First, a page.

Could you explain the concept of South-South collaboration in scientific health research and how you see it developing with icddr,b?
It is important to realize that research on diseases affecting populations in low and middle income countries has involved collaboration between scientists in the Global North and scientists in the Global South for centuries. However, the nature of these collaborations has changed considerably over the years. Professor Peter Piot, Dean of the London School of Hygiene and Tropical Medicine, has perceptively divided these changes into four phases, which he calls Global Health 1.0, 2.0, 3.0 and 4.0, much in the manner in which academic courses at a university are termed.
Global Health 1.0, the first phase, was characterized by medical scientists in the North trying to save the lives of their compatriots who lived in the tropics during the colonial era. In the second phase, Global Health 2.0, people in the North were concerned about alleviating disease in people in the South, but did so often with Cold War geopolitical overtones and motives. Global Health 3.0 is the era we live in now, in which a good deal of lip service is given to equal partnership in scientific collaborations between the North and the South. But in most such collaborations, the reality is that the research is often driven by thought leaders in North and the nature of the collaborations entails subcontracting the work of the research from scientists in the North to those in the South, rather than forging genuine intellectual collaborations.
Professor Piot foresees the future of Global Health as Global Health 4.0 , when the scientific agenda will be driven by scientists in the South, ‘Southern led science’. Of course, this would not exclude participation by researchers in the North, who will of course continue to collaborate, but they will not constitute the majority of leaders of this research.
[caption id="attachment_260033" align="alignleft" width="300"] Prof John D Clemens, Executive Director of icddr,b
Global Health 4.0 has been the theme of the South to South collaborations led by icddr,b in order to generate evidence for policy on the introduction of many innovations developed at icddr,b. Examples include bubble CPAP -(continuous positive airway pressure) to support the ventilation of children with severe pneumonia; a maternal birthing mat to help monitor maternal haemorrhage, which lead to maternal death; and RUTF (ready to use therapeutic food) to treat children with severe acute malnutrition, a cause of some one million childhood deaths each year. All are low cost, simple, feasible interventions that have been developed by our scientists, who understand the realities of successful introduction of new interventions into public health programs in low resource settings like Bangladesh.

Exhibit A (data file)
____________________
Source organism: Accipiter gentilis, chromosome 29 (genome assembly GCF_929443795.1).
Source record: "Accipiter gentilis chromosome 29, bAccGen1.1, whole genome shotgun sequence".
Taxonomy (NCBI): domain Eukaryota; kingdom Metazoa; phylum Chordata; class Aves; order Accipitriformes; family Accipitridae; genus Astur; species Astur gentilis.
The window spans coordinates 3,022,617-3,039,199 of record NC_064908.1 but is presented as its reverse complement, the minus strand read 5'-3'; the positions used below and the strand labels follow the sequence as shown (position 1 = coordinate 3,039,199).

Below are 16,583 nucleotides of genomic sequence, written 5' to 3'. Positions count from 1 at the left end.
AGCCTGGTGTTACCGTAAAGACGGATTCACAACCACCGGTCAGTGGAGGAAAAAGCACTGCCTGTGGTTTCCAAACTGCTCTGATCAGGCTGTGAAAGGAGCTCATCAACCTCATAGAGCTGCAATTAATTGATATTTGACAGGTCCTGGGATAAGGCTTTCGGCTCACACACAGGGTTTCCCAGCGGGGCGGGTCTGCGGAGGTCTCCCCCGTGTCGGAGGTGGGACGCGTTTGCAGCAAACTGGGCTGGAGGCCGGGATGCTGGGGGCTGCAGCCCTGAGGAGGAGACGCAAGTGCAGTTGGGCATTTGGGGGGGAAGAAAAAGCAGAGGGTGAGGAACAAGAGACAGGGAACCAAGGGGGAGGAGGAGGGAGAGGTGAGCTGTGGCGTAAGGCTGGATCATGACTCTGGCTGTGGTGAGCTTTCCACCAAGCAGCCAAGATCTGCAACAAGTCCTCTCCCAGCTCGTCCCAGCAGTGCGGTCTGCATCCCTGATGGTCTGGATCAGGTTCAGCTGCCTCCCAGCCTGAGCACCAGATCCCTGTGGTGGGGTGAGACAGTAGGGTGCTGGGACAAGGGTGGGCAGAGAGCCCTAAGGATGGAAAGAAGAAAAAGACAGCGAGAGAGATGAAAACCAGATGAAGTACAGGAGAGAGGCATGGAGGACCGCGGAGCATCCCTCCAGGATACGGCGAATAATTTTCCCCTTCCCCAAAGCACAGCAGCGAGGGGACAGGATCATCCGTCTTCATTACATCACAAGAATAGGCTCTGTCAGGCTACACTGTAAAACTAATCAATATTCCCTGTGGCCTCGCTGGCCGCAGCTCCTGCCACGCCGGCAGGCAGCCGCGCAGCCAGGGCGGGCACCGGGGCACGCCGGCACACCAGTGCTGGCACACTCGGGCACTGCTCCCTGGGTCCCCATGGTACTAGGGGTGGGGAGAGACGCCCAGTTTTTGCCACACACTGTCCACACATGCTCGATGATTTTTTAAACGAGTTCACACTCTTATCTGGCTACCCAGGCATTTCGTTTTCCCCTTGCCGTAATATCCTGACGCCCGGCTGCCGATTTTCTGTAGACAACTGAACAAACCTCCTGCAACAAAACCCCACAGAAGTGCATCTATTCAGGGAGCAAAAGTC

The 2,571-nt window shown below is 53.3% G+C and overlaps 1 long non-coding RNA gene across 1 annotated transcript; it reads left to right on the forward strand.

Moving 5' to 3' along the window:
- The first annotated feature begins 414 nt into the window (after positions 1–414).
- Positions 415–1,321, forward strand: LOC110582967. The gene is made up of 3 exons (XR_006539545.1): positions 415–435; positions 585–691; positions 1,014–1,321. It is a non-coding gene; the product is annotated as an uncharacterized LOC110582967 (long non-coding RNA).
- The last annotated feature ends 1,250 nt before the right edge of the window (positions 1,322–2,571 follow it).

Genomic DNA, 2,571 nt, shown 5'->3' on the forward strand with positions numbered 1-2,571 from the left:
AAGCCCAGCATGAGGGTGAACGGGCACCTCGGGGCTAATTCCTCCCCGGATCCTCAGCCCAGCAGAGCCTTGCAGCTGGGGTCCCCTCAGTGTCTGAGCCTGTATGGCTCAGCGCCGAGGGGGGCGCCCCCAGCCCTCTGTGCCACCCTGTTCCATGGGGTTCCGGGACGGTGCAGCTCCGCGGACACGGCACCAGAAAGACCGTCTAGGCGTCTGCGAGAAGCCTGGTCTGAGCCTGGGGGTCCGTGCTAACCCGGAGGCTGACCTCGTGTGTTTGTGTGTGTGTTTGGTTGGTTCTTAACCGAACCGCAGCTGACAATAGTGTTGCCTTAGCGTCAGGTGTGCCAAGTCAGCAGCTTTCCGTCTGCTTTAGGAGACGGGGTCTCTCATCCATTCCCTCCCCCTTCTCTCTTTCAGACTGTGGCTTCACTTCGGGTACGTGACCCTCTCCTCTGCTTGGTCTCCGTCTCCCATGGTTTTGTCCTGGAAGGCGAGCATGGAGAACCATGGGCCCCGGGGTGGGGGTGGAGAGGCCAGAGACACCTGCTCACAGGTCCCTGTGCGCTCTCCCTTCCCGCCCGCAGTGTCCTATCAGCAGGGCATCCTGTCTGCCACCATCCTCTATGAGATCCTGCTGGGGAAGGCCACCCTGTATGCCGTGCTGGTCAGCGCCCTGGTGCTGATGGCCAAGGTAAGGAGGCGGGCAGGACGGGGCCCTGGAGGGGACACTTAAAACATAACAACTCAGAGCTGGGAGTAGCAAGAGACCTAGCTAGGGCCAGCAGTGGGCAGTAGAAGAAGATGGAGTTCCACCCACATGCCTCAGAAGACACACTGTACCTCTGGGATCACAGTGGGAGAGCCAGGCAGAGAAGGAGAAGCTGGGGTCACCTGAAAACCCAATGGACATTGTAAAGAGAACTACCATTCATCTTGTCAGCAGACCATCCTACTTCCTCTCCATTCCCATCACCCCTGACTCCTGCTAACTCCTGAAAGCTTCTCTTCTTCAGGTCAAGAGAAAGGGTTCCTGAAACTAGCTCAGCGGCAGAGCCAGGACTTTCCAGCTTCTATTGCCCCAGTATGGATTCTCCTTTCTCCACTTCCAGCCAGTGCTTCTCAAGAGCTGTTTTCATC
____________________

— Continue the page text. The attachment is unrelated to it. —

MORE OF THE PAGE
All of these products are simple, but potentially lifesaving. Our scientists have the experience not only of developing the products, but also of actually using them in real-life settings. We have tested Bubble CPAP in supporting ventilation in children with severe pneumonia admitted to our hospital in a rigorous randomized clinical trial and found it to be life-saving. Because of these results, we now use bubble CPAP routinely in our intensive care unit, and have treated nearly a thousand patients with this approach. This equips our scientists with unique skills to work with scientists in other low and middle income countries to introduce this in their settings. We are currently engaged in implementation research on bubble CPAP to inform policy on the use of this approach in Ethiopia and Bangladesh and are planning further research in Nepal. And in each of these South to South research collaborations, icddr,b scientists are taking the lead.
You mentioned Ethiopia and Nepal, where else you can see these working?
We are exploring several possibilities. We’re new to the business but we want to do what we can to make our life-saving innovations developed in Bangladesh available not only to Bangladesh, but to as many people in resource limited settings as possible. We are thinking big but starting small.
Are there any obstacles to the innovations you create here working in other countries?
Of course, every location has its own culture and healthcare system and other contextual features, which very much determine how one designs this collaborative research to inform policy. It cannot be assumed that just because an intervention works here in Bangladesh that it will work elsewhere too. So each collaboration is also a new learning experience.
Do you think there will ever be a time when southern developed science going to influence the science of the north as the healthcare cost explodes there?
This has already happened. A good example is Oral Rehydration Solution, which is now a staple of the care of both children and geriatric patients with diarrhoea in the US and elsewhere. I am sure there are many other examples as well.
What does Bangladesh have to gain out of collaboration with other countries?
We are an international institute generously hosted by the Government of Bangladesh, and supported by many other donors. The global community is committed to the development of low and middle income countries. To the extent that our work benefits this large group of nations, it reflects very well on Bangladesh and its enduring commitment to global development goals.